• providing students with the opportunity to engage with, categories and evaluate a range of major works on modern Arab, drawn principally form the social sciences and history but also including literature on Orientalism and its critics.
    • introducing students to the principal traditions and social forces at play in Arab societies today.
    • Familiarising students with the purposes and demands of higher education in the Arab world.
    Read full details
  • This module currently runs:
    • autumn semester - Tuesday afternoon

    Arabic Linguistics & Cultures offers a professional and theoretical training in core areas of Arabic linguistics and cultures. It goes on to consider how, or to what extent, the science of linguistics can be applied to the teaching of the Arabic language. Students are encouraged to develop an understanding of a range of different areas of Arabic linguistics and to develop critical awareness and gain in-depth knowledge and understanding of Arabic cultures. By examining the core concepts of the Arabic language and cultures, students will be introduced to the different ways knowledge of linguistics and culture as well as critical language awareness can assist Arabic language teachers and their learners.
    The module adopts a combined theoretical-practitioner approach to the topics to bring students from a range of professional backgrounds and experiences to a core advanced level that is needed for an MA in Arabic Teaching as a Foreign Language.

    The module will be taught in Arabic


    Module aims:

    This module aims to enrich students’ understanding and knowledge of concepts and areas in language, linguistics and culture and to familiarise them with how this knowledge and critical awareness contributes to and/or is used in Arabic language teaching. By exploring the relationship between theory and practice and highlighting the importance of teachers’ role in enhancing teaching and learning, the module aims to broaden students’ horizons to the crucial role of teachers’ knowledge of language and culture in language classroom and to provide them with an opportunity to become autonomous in expanding their knowledge of Arabic linguistics and cultures when it is needed. The module aims to:
    1) Introduce and discuss technical terminology and apparatus of Arabic linguistics and to demonstrate how language awareness and knowledge of Arabic linguistics can help Arabic teachers in their language teaching

    2) Develop students’ critical cultural and language awareness, deepen their knowledge of different areas of Arabic linguistics and cultures, and expand their disciplinary understanding
    3) Provide students with opportunities to develop critical understanding of how linguistics guide language teaching techniques and strategies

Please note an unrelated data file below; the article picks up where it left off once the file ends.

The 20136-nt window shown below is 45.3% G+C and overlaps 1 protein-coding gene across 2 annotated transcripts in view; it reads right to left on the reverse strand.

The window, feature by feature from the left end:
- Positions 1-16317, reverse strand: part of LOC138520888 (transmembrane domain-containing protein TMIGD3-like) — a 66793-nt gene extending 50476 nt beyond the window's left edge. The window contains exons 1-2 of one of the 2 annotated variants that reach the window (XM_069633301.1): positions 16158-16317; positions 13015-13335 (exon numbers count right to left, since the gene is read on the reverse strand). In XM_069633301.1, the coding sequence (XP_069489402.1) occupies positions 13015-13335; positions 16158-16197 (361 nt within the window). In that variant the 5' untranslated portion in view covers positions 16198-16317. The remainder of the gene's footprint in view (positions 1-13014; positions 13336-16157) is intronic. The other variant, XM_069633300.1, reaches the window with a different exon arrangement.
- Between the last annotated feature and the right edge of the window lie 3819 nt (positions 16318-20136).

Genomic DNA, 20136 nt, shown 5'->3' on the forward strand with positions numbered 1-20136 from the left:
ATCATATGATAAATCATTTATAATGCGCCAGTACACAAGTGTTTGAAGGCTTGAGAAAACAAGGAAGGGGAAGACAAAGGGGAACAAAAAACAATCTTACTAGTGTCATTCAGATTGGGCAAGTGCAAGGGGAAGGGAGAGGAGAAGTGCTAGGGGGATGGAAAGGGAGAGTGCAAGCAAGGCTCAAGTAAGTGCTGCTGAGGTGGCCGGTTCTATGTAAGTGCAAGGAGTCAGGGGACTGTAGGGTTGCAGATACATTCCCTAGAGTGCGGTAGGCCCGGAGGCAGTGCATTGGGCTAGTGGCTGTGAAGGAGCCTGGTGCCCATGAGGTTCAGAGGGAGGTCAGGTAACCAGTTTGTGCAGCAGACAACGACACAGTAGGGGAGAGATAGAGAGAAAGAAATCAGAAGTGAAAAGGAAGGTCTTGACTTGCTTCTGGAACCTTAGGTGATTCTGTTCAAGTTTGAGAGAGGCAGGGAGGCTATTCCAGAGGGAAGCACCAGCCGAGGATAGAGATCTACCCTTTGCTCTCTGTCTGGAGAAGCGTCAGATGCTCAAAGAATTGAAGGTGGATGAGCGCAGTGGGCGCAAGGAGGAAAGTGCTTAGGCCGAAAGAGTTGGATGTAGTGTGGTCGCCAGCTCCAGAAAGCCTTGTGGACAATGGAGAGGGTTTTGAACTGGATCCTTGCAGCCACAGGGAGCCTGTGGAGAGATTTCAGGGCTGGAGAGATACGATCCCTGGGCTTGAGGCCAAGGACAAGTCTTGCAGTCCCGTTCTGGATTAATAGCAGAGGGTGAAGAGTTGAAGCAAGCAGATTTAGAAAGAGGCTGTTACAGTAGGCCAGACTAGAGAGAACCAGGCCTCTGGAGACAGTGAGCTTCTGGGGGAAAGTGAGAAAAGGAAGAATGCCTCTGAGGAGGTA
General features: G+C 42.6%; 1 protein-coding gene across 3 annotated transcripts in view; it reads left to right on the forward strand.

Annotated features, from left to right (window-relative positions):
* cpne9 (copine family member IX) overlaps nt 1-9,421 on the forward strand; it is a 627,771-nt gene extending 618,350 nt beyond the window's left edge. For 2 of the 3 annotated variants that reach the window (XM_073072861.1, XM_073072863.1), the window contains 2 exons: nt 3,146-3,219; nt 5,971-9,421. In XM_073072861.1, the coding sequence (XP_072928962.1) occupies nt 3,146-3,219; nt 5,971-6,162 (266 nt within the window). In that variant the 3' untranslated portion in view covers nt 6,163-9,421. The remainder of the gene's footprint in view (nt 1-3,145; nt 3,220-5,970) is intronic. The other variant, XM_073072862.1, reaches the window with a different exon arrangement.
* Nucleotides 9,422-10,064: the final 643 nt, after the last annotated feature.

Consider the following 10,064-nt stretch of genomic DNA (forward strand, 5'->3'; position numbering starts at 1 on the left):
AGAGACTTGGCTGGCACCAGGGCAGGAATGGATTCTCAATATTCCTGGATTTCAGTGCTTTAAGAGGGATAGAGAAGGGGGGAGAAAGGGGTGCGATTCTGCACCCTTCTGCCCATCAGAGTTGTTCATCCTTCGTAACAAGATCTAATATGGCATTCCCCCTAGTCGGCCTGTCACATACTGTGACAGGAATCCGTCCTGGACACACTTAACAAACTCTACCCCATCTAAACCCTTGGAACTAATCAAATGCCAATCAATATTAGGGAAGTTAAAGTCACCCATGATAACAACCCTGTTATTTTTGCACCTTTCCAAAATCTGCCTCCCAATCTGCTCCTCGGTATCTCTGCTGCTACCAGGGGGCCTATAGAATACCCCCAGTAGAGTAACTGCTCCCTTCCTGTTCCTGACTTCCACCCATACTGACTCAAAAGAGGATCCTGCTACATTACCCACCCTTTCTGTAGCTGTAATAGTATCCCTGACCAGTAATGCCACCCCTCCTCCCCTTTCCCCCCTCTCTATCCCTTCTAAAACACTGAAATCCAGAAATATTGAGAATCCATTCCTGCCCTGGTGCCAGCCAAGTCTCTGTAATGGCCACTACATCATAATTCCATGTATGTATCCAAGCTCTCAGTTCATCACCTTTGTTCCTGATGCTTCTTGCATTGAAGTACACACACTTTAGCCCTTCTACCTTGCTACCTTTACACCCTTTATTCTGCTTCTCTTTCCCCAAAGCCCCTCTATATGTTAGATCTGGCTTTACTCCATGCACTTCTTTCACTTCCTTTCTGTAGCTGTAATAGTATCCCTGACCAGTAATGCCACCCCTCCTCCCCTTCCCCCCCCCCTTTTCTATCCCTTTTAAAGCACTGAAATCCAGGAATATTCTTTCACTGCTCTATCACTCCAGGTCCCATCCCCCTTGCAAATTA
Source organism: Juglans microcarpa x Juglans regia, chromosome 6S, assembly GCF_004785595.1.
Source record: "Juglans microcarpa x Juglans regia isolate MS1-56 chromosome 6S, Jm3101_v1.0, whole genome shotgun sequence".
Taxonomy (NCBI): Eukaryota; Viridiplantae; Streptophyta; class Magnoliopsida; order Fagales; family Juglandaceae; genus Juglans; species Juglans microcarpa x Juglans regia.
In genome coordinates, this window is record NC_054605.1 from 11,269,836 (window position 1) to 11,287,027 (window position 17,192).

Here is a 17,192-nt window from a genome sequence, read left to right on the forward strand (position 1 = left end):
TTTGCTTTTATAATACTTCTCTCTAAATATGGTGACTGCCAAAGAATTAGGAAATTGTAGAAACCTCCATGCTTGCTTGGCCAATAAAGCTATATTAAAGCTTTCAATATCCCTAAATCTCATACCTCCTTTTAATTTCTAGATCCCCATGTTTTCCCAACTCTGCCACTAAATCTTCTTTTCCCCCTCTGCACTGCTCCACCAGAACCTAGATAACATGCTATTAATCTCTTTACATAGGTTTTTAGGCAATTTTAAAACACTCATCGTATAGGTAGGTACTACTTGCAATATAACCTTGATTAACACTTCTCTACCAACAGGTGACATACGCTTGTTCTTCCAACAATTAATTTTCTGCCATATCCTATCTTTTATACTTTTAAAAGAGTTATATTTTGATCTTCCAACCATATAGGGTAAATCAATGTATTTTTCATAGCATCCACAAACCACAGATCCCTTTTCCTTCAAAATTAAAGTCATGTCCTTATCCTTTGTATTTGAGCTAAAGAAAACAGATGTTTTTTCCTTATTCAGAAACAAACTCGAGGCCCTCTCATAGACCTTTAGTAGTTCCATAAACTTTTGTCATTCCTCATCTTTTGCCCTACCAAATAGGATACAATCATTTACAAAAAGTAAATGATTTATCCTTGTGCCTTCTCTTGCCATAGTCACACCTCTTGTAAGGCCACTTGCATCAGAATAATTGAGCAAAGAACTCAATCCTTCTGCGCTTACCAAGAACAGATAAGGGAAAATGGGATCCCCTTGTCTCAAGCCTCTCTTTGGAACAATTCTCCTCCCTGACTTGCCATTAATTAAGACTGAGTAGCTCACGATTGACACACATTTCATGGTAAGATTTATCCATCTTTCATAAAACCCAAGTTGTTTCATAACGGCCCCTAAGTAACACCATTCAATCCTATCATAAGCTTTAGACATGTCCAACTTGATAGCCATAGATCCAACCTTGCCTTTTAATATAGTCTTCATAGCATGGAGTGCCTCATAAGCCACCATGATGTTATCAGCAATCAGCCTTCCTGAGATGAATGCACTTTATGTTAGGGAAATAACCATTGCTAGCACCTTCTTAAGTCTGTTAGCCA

4) Demonstrate how complex insights from current debates in Arabic linguistics and cultures can be used as classroom applications and implications

    Read full details
  • This module currently runs:
    • autumn semester
    • autumn semester - Monday afternoon

    This module focuses on key issues in language learning and teaching that are relevant to contemporary classroom practice. You will explore how pedagogical thinking has developed in different cultural contexts and how this influences language teaching and learning in particular.

    This module aims to extend your knowledge of cultural differences in the creation of methodologies and approaches in language teaching and learning; the different cultural status of teachers; the role of the learner and their languages in their learning process; and more specific considerations of curriculum, syllabus and teaching materials in the teaching of global languages in local classrooms.

    The module also promotes the problematisation of key concepts in language teaching and learning, such as ‘culture’, ‘language’, and ‘identity’ and you will be encouraged to reflect on your own experiences as learner and/or teacher to evaluate your own knowledge and expertise and develop an analytical, critical and global perspective to the teaching of languages that is essential for your professional development.

    Read full details
  • This module currently runs:
    • spring semester - Tuesday afternoon

    This module examines the core concepts and common theoretical approaches to language testing and introduces the new approaches to test design and assessment processes.
    The module encourages students to evaluate their own language testing and assessment practices more reflexively and to consider the tests that are commonly used more critically. It will discuss the common debates in the field of language testing and assessment and will explore a wide range of language tests in terms of their practicality, reliability, validity, authenticity and ethicality. Evaluating and examining a variety of local and international language tests will allow the students to become familiar with the different types, purposes and objectives of language tests. By engaging students in a variety of practical and interactive tasks, the module provides opportunities for designing and developing language tests that are useful in teachers’ everyday practices. The module also provides a global perspective towards the role and power of language tests by combining the introduction of the underlying principles of language testing with participants' personal and professional experience of language tests at local, national and global levels.